Screwpine leaves or the more common name, pandan is an important ingredient in the Southeast Asian kitchen. It's used for its fragrance and colour in most of the Asian desserts. It can be directly added to a dish, blended to extract the essence or shaped into food wrappers.
Grassy, a subtle vanilla flavour with a hint of rose-like scent
pandan essence, pandan powder, pandan paste
Pandan or screwpine leaves is a plant which many might mistake as grass due to its appearance. While it may not look attractive, the aroma from this plant is treasured by many. Due to its fragrance, it is known as the vanilla of Southeast Asia. Since it is a local plant that can be found growing abundantly in residential areas, pandan is, of course, way cheaper. It costs only 1/5 of the price of one vanilla pod!
Scientifically known as Pandanus amaryllifolius, pandan leaves have been a staple in Asian cooking for its subtle, soothing aroma and versatility. It has a rose-like, milky, nutty and vanilla-like flavor. Added to both savoury and sweet dishes, it enhances the deliciousness of the dishes. Many traditional dishes use pandan leaves for its aroma and colour. Besides the aroma, pandan leaves are blended to create pandan extract. The extract is commonly used as food coloring as seen in the pandan chiffon cake recipe. The leaves can be turned into food wrappers too as used in the kuih tako recipe. Pandan leaves can be steeped in hot water and consumed as a health drink. See ‘nutrition’ section below for more information.
Besides using them in food, fresh pandan leaves are also used as air freshener in homes, cars and during Malay celebrations (e.g. weddings, birthdays, etc). It also acts as a natural roach repellent. However, it's only effective if the pandan leaves are fresh as they usually dry up after a few days.
While it is known as vanilla when used in food, many claimed pandan leaves to be the ‘rose’ of Southeast Asia referring to its fragrance. Pandan leaves are long and can be easily folded. Back in the days, they are folded into roses and given as a token of love. How creative indeed!
Generally, pandan leaves have a very low amount of carbs, protein and no fiber. However, it is rich in various chemical components which are helpful as traditional medicine among the locals. For problems such as hair loss to reducing the level of glucose, pandan is said to be helpful. One of the simple traditional methods of treating hair loss is by boiling pandan leaves until the water turns green and then mixing it with noni fruit juice. Rub the mixture onto the scalp and allow it to set for at least one hour.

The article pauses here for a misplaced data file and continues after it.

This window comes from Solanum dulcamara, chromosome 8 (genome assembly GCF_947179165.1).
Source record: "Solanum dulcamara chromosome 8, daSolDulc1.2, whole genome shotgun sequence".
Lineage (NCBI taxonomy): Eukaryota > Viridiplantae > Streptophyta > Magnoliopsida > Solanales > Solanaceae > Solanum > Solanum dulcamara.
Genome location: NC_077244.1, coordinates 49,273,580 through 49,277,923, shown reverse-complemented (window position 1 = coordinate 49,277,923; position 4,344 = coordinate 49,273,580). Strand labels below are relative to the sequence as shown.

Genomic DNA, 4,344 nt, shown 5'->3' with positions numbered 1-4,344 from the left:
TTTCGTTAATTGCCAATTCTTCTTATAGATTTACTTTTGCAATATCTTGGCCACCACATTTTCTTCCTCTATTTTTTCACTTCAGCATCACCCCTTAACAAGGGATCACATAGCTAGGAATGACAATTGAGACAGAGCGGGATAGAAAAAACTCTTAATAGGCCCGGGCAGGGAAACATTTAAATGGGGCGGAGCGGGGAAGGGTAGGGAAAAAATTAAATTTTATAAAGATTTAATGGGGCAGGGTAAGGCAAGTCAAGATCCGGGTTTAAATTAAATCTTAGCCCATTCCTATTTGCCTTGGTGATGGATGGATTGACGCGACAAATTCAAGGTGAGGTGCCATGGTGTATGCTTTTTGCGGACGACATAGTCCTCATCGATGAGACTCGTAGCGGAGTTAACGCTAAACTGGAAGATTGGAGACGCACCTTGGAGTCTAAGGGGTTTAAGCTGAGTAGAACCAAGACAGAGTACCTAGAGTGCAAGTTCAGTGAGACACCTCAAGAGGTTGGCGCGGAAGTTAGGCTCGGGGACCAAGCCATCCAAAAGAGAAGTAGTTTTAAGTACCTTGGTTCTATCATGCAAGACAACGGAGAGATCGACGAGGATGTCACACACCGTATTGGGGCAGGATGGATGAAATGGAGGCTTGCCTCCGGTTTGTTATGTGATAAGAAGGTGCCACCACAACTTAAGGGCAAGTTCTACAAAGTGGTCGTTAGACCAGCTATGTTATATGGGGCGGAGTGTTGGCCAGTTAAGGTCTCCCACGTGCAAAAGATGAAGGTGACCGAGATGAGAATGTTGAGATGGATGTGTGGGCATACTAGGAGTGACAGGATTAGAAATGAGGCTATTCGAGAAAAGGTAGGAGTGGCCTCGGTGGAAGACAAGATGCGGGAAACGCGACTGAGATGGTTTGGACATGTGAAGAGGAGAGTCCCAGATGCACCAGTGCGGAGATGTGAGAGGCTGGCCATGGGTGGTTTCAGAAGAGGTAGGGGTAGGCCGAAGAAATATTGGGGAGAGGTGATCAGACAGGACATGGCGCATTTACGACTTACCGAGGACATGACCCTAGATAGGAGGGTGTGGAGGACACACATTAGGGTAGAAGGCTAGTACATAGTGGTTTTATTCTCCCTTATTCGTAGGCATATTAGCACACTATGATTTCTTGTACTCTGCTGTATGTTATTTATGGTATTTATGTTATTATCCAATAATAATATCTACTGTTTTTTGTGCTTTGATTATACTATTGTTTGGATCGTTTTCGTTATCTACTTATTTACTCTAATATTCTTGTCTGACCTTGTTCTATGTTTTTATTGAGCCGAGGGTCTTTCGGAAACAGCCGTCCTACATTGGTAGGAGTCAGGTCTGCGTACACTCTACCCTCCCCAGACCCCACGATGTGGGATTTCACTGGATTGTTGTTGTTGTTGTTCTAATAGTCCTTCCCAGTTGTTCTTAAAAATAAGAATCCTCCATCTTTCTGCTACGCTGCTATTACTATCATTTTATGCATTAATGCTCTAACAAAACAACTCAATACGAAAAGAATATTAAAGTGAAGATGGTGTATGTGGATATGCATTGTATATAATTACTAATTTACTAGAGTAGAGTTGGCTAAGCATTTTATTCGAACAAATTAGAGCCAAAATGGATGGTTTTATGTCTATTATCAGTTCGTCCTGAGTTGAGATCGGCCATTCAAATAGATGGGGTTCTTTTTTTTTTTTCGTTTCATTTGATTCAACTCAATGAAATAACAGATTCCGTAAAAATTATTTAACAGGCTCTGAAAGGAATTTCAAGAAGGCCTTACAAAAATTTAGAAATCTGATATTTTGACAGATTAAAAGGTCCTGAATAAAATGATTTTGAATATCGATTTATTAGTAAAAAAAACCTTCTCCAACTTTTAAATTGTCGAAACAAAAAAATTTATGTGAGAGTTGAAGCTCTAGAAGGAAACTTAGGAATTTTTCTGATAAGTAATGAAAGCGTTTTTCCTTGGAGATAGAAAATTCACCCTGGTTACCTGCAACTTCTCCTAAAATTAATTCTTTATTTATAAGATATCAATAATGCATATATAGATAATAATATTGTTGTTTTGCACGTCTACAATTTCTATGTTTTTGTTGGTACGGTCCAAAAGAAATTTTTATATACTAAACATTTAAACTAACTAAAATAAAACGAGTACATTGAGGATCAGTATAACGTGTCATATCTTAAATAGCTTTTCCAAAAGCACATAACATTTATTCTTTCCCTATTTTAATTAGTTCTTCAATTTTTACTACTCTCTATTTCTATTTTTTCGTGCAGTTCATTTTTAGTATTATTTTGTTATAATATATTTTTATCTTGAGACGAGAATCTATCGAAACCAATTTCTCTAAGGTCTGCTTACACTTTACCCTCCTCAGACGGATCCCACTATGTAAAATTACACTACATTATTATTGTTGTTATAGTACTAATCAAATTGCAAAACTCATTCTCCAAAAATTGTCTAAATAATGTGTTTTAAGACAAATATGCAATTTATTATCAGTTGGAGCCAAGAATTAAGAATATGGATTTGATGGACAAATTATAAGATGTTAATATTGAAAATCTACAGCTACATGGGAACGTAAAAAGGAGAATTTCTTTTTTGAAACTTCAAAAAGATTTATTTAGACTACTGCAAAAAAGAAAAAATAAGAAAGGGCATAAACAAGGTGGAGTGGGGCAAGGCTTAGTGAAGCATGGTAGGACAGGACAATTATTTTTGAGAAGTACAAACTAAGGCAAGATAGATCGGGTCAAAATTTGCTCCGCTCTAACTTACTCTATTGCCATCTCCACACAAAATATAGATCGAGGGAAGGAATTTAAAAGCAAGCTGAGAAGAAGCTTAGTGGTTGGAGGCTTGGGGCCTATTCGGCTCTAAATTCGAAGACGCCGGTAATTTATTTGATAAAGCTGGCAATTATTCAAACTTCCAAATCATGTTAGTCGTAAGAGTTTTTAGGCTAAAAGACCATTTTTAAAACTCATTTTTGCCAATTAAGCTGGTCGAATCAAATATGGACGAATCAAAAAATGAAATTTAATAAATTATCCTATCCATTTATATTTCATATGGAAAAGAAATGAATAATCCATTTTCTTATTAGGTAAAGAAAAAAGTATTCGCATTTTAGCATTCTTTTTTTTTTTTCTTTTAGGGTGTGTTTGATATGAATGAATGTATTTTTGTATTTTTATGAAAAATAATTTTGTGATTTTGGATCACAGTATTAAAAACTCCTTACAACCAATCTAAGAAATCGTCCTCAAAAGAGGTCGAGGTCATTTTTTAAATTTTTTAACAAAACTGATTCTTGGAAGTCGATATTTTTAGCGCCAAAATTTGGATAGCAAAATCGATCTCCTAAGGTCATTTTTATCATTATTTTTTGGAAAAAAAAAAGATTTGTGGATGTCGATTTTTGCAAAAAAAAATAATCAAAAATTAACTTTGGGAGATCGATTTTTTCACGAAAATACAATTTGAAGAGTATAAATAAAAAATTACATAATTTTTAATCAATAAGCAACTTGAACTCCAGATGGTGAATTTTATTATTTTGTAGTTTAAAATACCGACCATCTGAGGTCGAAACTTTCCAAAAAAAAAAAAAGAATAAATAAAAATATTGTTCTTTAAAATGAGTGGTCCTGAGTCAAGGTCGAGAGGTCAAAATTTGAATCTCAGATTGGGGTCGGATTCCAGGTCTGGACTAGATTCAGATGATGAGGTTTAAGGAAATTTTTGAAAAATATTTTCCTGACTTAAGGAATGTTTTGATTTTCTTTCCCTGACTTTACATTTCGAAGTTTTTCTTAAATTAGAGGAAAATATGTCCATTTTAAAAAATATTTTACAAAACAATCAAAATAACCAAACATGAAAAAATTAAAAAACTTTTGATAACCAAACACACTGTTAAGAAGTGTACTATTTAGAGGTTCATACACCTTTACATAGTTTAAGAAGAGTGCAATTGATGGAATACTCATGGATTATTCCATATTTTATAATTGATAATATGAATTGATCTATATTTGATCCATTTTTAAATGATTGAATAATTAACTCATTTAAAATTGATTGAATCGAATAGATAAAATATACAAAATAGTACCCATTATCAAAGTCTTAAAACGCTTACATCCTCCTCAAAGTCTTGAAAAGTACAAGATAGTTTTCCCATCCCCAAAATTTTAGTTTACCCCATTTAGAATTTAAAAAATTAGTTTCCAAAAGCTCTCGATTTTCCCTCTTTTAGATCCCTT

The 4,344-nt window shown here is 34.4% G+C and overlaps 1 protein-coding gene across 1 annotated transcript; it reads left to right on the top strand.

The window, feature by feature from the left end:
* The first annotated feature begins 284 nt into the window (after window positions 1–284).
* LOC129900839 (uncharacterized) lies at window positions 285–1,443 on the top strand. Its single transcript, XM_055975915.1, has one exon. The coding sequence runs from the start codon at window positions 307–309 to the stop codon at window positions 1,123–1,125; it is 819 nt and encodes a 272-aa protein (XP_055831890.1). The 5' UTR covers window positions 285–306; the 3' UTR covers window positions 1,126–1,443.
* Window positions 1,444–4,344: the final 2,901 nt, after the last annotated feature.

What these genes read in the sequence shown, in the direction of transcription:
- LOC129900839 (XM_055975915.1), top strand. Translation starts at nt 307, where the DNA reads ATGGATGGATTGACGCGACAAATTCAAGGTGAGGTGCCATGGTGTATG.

Within countries such as Malaysia, Indonesia, India, Singapore, Thailand and other South Asian countries, pandan leaves are readily found in wet markets or supermarkets. They are also often planted in home gardens or even by the roadsides as they thrive easily in warm weather.
Out of South Asia and Southeast Asia, pandan leaves are widely available in the supermarkets of major cities throughout the year. The leaves are available fresh or frozen. Dried pandan leaves are sometimes sold too. However, when it comes to Asian dishes, the recipe often calls for the usage of fresh pandan leaves.
Choose pandan leaves that are bright green, well hydrated and free of any blemishes. Always check the bottom part of the leaves where they were cut. If they appear dry or colourless, it's an indication that they are no longer fresh. The aroma also serves as an indicator as fresh pandan leaves produce the strongest fragrance.
If fresh varieties are not available, the alternative is to use frozen pandan leaves. Otherwise, dried pandan leaves is an option but soak them in hot water until they are fully hydrated before using.
Always wash pandan leaves and dry them before storing. Refrigerate fresh pandan leaves wrapped with paper towels and kept in an airtight container. They can remain fresh for up to two weeks. Otherwise, they can last for 3 days at room temperature if kept away from direct sunlight.
If you're planning to store pandan leaves for the next few months, tie them into a knot and place them into a container before freezing them. Frozen leaves can be stored for up to 6 months before they start to lose their aroma.
Pandan leaves can also be blended to create pandan extract. Pour the extract into moulds and freeze them. Store frozen pandan extract in an airtight container. The aroma will contain well for up to 3 months.
For longer storage, the pandan leaves may be dried in the sun. However, the flavour and aroma of pandan will significantly decrease. Store dried pandan leaves in an airtight container unrefrigerated and away from direct sunlight.
How to Use or Prepare
Step 1 of 3
Wash pandan leaves. Cut off the edges which are browned or dried. Remove the white part of the pandan leaf as it can taste quite bitter
Step 2 of 3
If used for its aroma, tie the leaves into a knot to bruise them as this will help the aroma to be released.
Step 3 of 3
For a thicker pandan extract, blend 6 pandan leaves with 250 ml of water until fine. Sieve and leave the pandan water refrigerated until dark green sediment appears at the bottom of the glass. This will take at least 3 days. Discard light green water as dark green sediment is the pandan extract. Pandan extract can be kept up to 5 days. Note: 6 pandan leaves will make about 1 to 1.5 tablespoon of thick pandan extract.